Dear students, I would like to introduce you to one of the most useful and effective software products ever to grace a monitor. Best of all, it’s perfectly free. You may, in fact, already have it installed on your computer. That software product is… well, actually the title of the article has already spoiled it… Notepad.
Notepad is an extremely basic, format-free word processor. No doubt, you are all familiar with Microsoft Word, in which you perform activities like typing out your assignments, formatting reports, and ignoring spellcheck, but there are other, simpler programs that can be used to type out quick notes. For many older computers, especially laptops with more limited memory and processing speed, Word can take a little while to open. Also, when you’re finally done with your assignment, the files it creates are often pretty big when compared to the actual amount of text you are saving. This is because Word adds a lot of hidden characters, background information, and formatting specifications to your document. This is called “metadata,” because it is data about the actual data and thus “meta” (beyond).
Metadata about a computer document, and really any electronic file in general, can include such specifics as the date of creation, the name (or account name) of the author, the date of last modification, the size of the file, the permissions (who can create, delete, and modify it) and so on.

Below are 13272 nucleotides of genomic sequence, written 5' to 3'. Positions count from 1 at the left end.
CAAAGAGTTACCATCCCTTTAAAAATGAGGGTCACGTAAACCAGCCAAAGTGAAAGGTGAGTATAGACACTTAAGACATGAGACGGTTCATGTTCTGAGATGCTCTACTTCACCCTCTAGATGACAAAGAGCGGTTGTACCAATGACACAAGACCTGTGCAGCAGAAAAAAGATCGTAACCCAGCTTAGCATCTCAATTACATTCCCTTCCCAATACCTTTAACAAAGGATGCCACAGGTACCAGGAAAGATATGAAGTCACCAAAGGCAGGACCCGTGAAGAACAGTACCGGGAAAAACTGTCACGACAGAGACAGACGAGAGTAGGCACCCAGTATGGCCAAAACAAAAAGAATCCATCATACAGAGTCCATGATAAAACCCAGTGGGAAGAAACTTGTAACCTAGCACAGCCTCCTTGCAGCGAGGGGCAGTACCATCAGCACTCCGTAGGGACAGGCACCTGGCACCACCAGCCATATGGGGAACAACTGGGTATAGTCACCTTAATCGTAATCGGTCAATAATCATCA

If you just want to type out a quick reminder to yourself for later on, this might seem like a bit much… and it is. Notepad, on the other, hand, creates relatively small text files without all that often unnecessary code, and is much friendlier to low-resource machines. While it does track some metadata, such as the date of creation, it doesn’t store nearly as much as its larger relative.
If you’re a Mac user (and you know who you are) your system will have some equivalent program such as TextEdit. The idea, however, is the same: you have access to a lightweight, basic text-creating and text-saving program. So what’s the big deal?
The big deal is that human minds and computer systems both have strengths and weaknesses. The human mind can do things we are unlikely to ever be able to replicate in an artificial network. In previous articles I have outlined the difficulty of writing a program that can perform procedures that most of us consider to be quite elementary, such as holding an intelligent conversation. On the other hand, what the human mind lacks is precision.